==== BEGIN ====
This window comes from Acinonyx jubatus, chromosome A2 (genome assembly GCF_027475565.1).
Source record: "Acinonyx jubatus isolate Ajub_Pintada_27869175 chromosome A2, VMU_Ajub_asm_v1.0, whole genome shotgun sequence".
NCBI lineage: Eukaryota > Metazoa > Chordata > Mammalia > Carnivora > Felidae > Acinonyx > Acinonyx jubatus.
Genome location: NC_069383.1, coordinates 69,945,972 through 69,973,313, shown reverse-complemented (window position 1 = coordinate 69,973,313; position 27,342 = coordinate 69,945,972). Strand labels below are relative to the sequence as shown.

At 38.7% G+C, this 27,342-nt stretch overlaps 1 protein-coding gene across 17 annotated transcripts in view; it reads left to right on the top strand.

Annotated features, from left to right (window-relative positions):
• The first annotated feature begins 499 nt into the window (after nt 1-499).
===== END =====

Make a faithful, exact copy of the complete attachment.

This window comes from Acinonyx jubatus, chromosome A2 (genome assembly GCF_027475565.1).
Source record: "Acinonyx jubatus isolate Ajub_Pintada_27869175 chromosome A2, VMU_Ajub_asm_v1.0, whole genome shotgun sequence".
NCBI lineage: Eukaryota > Metazoa > Chordata > Mammalia > Carnivora > Felidae > Acinonyx > Acinonyx jubatus.
Genome location: NC_069383.1, coordinates 69,945,972 through 69,973,313, shown reverse-complemented (window position 1 = coordinate 69,973,313; position 27,342 = coordinate 69,945,972). Strand labels below are relative to the sequence as shown.

At 38.7% G+C, this 27,342-nt stretch overlaps 1 protein-coding gene across 17 annotated transcripts in view; it reads left to right on the top strand.

Annotated features, from left to right (window-relative positions):
• The first annotated feature begins 499 nt into the window (after nt 1-499).